Consult this list of English-Russian equivalents while studying the text


1. Construction arrangement конструктивные схемы
2. Head resistance of the rock лобовое сопротивление грунта
3. Pre-feasibility study технико-экономическое обоснование
4. Preliminary study предварительное исследование
5. Specifications технические условия, требования
6. Trial trip пробная поездка




The metro is one of the most efficient mode of public transport. It is a very complicated system including track ways between stations. The metro track differs from conventional railway track.


a - General Arrangement of the Metro Interstation Tunnel (Общий вид перегонного тоннеля метрополитена) b - Crossover Chambers with scissors crossings (Камеры съездов)  


Figure 22.1 General Arrangements of Metro Tunnels


The rails in the metro rest on concrete sleepers to keep the air free from dust. Were the track embedded in slag, gravel, sand, earth or even broken stone, called the ballast, the trains would be followed by dust clouds. The metro sleepers are shorter (0.9 m.) than those for the heavy rail track (2.7 m), and are separated by a drainage gutter (fig. 22.1a; 22.2). The contact rail, laid alongside the track throughout the line, carries a high voltage of 825 volts. It is attached to the brackets and transmits direct current to the train electromotor through the current collector (fig. 22.1; 22.2).


Figure 22.2 Layout of the Underground Track (схема пути метрополитена)

1 - Tunnel Lining (обделка); 2 – Concrete Base (бетонное основание);

3 – Semisleeper (полушпалок); 4 – Rail (рельс);

5 – Drainage Gutter (водоотводной лоток); 6 – Bracket (кронштейн);

7 – Contact Rail (контактный рельс);

8 - Train Current Collector – (токосъёмщик поезда)


The main part of any underground railway system is an interstation tunnel (fig. 22.1a). It may be a one-way tunnel with single track or a tunnel with double tracks. The New York Subway has four-track sections including a regular express service. The total length of the New York Subway is 337 km with 468 stations that are operated around the clock and used by 21 one-way lines and three shuttle services. Three-track sections are used for express service during rush hours.

The lining in the tunnels has a circular shape (fig.22.1). As a rule, it is made of reinforced concrete segments or cast iron liners in separate units. The trains divert from one track to another using crossovers (fig. 22.1b; 22.3).

Figure 22.3 Diagram of Crossovers and Stub-end Tracks (схема съездов и тупиков)

1 – Crossover (съезд); 2 – Stub-end Track (тупик); 3 – Train-set (поезд)


The metro carries yearly millions of passengers, and the stations are collection points for them. A metro station is usually a surface or an elevated railway station with ticket offices and automatic fare collection gates (AFC) or turnstiles (fig. 22.4c). The logo of each metro company marks the entrance of the station at street level. Station planning must provide a safe environment for passengers and meet the functional and aesthetic requirements. Attractively designed metro stations represent a continuation of the aboveground architecture. They are fully air-conditioned with required temperature and humidity though the stations are deep below street level. Usually passengers do not notice whether they are moving above or below ground because the structural layout itself creates the atmosphere of “a city within a city”, and the underpasses are densely packed with retail outlets.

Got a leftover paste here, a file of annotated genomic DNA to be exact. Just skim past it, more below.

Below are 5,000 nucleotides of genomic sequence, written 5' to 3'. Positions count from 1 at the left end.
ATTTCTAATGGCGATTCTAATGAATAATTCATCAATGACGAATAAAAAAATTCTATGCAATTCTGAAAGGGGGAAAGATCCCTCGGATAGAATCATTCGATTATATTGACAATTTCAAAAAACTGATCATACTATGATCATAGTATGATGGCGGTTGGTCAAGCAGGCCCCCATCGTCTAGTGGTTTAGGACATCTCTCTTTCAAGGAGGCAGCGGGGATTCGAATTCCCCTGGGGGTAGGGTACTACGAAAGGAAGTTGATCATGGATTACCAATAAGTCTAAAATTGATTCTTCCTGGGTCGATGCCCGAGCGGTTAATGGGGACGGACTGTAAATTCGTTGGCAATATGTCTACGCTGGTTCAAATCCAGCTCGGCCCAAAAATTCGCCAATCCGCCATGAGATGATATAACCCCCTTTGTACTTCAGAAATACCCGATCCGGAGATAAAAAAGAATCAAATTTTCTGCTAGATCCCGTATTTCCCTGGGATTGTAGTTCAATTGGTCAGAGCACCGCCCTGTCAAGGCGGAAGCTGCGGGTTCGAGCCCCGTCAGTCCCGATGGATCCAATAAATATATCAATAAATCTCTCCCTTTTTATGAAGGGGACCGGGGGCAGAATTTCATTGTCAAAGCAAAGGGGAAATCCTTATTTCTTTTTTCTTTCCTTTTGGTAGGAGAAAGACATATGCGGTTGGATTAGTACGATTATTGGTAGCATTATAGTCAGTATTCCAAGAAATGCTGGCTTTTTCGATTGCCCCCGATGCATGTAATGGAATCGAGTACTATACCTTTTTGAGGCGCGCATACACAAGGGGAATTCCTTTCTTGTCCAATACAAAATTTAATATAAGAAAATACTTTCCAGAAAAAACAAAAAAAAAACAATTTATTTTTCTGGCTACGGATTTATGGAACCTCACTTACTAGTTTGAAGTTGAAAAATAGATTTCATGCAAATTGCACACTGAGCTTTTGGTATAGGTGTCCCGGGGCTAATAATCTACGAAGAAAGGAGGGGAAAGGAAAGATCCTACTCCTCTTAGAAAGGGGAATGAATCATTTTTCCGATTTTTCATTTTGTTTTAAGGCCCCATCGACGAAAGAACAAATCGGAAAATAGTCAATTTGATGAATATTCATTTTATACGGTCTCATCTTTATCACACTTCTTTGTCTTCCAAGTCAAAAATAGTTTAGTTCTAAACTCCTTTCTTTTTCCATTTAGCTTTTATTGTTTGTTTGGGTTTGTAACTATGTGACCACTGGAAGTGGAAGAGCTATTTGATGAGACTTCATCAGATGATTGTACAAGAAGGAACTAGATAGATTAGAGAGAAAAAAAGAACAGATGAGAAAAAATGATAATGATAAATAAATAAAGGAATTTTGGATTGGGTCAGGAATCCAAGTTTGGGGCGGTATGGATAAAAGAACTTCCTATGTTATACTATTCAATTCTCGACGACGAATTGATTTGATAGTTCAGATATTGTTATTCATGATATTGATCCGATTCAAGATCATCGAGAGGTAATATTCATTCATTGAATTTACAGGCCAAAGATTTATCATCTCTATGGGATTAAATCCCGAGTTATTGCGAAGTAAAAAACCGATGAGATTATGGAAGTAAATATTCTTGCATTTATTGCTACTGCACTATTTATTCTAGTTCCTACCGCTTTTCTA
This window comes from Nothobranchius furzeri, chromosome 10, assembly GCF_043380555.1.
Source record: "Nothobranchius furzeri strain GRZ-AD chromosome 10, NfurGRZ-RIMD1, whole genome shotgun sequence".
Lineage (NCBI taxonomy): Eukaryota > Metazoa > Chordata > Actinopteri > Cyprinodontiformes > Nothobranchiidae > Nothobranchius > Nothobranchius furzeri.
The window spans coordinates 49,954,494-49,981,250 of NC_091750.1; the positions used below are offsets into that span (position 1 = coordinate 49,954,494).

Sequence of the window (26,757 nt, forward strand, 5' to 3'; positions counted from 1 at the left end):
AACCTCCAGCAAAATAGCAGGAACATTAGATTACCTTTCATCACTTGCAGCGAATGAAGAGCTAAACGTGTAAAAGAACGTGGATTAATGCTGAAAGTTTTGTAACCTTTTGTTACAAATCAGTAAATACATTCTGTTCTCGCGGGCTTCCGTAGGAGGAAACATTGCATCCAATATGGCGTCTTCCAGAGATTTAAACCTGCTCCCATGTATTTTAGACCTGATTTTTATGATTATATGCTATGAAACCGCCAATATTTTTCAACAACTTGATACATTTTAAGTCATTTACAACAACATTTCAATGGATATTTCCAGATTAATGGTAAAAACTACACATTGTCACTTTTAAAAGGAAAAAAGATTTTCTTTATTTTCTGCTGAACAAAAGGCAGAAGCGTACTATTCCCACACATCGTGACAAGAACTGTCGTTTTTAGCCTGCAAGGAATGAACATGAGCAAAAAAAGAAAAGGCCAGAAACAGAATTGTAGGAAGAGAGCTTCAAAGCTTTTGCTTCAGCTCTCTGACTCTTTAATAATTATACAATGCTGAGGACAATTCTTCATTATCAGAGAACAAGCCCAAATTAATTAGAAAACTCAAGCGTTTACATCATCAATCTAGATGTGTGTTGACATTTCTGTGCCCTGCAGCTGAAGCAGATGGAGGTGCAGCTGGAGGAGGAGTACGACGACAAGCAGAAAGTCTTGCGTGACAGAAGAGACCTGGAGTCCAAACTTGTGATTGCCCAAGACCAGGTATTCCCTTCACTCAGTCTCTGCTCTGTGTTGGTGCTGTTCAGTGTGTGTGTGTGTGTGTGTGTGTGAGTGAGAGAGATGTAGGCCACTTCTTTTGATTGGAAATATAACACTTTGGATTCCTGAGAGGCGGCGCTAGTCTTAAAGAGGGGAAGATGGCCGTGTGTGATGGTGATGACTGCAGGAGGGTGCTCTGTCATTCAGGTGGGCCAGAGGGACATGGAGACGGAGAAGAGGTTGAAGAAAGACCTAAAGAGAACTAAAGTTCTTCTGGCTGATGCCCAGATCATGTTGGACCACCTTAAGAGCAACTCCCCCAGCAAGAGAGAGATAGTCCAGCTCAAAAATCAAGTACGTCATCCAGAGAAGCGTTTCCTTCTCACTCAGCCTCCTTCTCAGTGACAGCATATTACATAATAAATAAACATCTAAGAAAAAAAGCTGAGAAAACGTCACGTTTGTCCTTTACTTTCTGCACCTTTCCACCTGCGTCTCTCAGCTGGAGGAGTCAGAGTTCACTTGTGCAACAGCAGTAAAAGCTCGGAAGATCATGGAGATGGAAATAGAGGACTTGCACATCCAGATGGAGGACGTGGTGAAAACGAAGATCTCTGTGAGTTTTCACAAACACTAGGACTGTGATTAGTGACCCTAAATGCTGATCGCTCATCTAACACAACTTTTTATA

a - entrance/exit b – concourse (вестибюль)
c - entrance turnstile (входные турникеты) d – three-band escalator


Figure 22.4 A typical underground station


A typical underground station may have up to several ground level entrances and exits. They should allow for straight and short passageways that connect entrances to the fare paid zone, which is behind the line of turnstiles. Station access points must be equipped with one or more wide gate for wheelchair users and passengers with baby carriages. The width of the underpasses should range between 2 and 6 m, the height cannot be less than 2.5 m. The routes must be unobstructed and information including route maps is clearly visible throughout the station. The signs must display messages in English and in the native language.

Sanitary engineering, air ventilation chambers, lifts and ancillary rooms further facilitate the metro station. Disabled and passengers with heavy luggage and trolleys can use lifts.

The number as well as sizing of the platforms, escalators and subways, which are station elements, is dependent on the number of people using the station. To determine the optimum capacity of an underground station it is necessary to consider not only the number of passengers passing by continuously, but also the maximum number of passengers the station can deal with effectively. The regular number index of any station is measured by the number of passengers for a station and is equal to 20-30% of total train capacity. If stations are located near terminals, theatres, etc. the quantity index must be equal to 50%. The stations located next to large sports stadiums or concert arenas have the quantity index that is equal to 100% of overall train capacity because occasional events generate a powerful passenger flow over a relatively short period.

It has become common to provide escalators for upward and downward movement, and to allow passengers to change levels within the station. Escalators connect the underground platforms with concourses, staff offices and E&M plant rooms with electrical and mechanical equipment. An escalator system involves an inclined tunnel for three moving stairs, a power-driven station to move the stairs, fig. 22.5) and a tensioning station for a tensioning device.